The inability to discern between pathology and physiological variability is a key issue in cardiac electrophysiology since this prevents the use of minimally invasive acquisitions to predict early pathological behavior. The goal of this work is to demonstrate how experimentally calibrated populations of models (ePoM) may be employed to inform which cellular-level pathologies are responsible for abnormalities observed in organ-level acquisitions while accounting for intersubject variability; this will be done through an exemplary computational and experimental approach. Unipolar epicardial electrograms (EGM) were acquired during an ex vivo porcine heart experiment. A population of the Ten Tusscher 2006 model was calibrated to activation–recovery intervals (ARI), measured from the electrograms, at three representative times. The distributions of the parameters from the resulting calibrated populations were compared to reveal statistically significant pathological variations. Activation–recovery interval reduction was observed in the experiments, and the comparison of the calibrated populations of models suggested a reduced L-type calcium conductance and a high extra-cellular potassium concentration as the most probable causes for the abnormal electrograms. This behavior was consistent with a reduction in the cardiac output (CO) and was confirmed by other experimental measurements. A proof of concept method to infer cellular pathologies by means of organ-level acquisitions is presented, allowing for an earlier detection of pathology than would be possible with current methods. This novel method that uses mathematical models as a tool for formulating hypotheses regarding the cellular causes of observed organ-level behaviors, while accounting for physiological variability has been unexplored.

Commentary by Dr. Valentin Fuster
ASME J of Medical Diagnostics. 2018;1(4):041004-041004-12. doi:10.1115/1.4040817.

This paper presents the design evolution, fabrication, and testing of a novel patient and organ-specific, three-dimensional (3D)-printed phantom for external beam radiation therapy (EBRT) of prostate cancer. In contrast to those found in current practice, this phantom can be used to plan and validate treatment tailored to an individual patient. It contains a model of the prostate gland with a dominant intraprostatic lesion (DIL), seminal vesicles, urethra, ejaculatory duct, neurovascular bundles, rectal wall, and penile bulb generated from a series of combined T2-weighted/dynamic contrast-enhanced magnetic resonance (MR) images. The iterative process for designing the phantom based on user interaction and evaluation is described. Using the CyberKnife System at Boston Medical Center, a treatment plan was successfully created and delivered. Dosage delivery results were validated through gamma index calculations based on radiochromic film measurements which yielded a 99.8% passing rate. This phantom is a demonstration of a methodology for incorporating high-contrast MR imaging into computed-tomography-based radiotherapy treatment planning; moreover, it can be used to perform quality assurance (QA).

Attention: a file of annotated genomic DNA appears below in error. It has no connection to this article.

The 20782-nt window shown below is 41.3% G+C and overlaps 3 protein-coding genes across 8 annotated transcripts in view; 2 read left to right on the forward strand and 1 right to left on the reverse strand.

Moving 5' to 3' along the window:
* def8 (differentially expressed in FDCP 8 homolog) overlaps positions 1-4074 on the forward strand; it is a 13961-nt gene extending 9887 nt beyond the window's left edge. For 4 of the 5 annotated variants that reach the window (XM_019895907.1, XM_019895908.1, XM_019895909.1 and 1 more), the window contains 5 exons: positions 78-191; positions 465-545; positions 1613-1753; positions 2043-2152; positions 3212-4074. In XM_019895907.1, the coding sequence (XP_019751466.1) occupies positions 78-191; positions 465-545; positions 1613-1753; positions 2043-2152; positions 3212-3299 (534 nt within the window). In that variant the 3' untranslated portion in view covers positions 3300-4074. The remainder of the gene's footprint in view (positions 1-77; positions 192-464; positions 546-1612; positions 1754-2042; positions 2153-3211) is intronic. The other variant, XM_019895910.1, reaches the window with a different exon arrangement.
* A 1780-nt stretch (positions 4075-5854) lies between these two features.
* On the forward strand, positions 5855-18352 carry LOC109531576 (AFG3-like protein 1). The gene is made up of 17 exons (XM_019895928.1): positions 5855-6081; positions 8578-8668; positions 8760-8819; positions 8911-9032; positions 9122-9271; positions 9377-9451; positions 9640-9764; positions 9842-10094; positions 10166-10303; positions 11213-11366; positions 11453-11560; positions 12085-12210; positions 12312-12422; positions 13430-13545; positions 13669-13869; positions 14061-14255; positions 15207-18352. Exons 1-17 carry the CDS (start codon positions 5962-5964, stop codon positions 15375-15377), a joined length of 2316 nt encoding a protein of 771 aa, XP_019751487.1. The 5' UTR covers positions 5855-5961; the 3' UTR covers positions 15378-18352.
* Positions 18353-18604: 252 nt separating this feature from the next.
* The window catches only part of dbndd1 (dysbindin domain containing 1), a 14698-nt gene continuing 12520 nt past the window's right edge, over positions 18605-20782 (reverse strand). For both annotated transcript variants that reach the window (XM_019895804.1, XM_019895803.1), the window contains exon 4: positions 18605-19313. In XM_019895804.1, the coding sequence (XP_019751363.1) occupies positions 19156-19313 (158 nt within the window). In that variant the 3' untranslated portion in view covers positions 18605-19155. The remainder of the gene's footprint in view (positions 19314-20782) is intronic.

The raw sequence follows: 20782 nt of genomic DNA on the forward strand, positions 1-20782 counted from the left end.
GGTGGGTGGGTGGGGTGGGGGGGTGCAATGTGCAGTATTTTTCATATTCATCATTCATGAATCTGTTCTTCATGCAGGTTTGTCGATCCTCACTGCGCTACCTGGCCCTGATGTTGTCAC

Commentary by Dr. Valentin Fuster
ASME J of Medical Diagnostics. 2018;1(4):041005-041005-10. doi:10.1115/1.4041005.

The medical application of implant replacements to remedy the pain in joints has necessitated a comprehensive study of wear due to contact of implant surfaces. Excessive wear can lead to toxicity and other implant associated medical issues such as patient discomfort and decreased mobility. Since implant wear is the result of contact between surfaces of tibia and talus implant, it is important to establish a model that can address implant surface contact mechanics with roughness effects. In this research, a statistical contact model is developed for the interaction of tibia and talus including normal and lateral contact in which surface roughness effects are included. The model accounts for the elastic–plastic interaction of the implant surface with roughness. For this purpose, tibia and talus implants are considered as macroscopic surfaces containing micron-scale roughness. Approximate equations are obtained that relate the contact force to the mean surface separation explicitly. Closed-form equations are obtained for hysteretic energy loss in implant using the approximate equations. Such a function can serve as a very useful tool for implant designers and manufacturers. Natural frequencies of both adduction-abduction and planter-dorsiflexion rotations are obtained using nonlinear vibration analyses.

Commentary by Dr. Valentin Fuster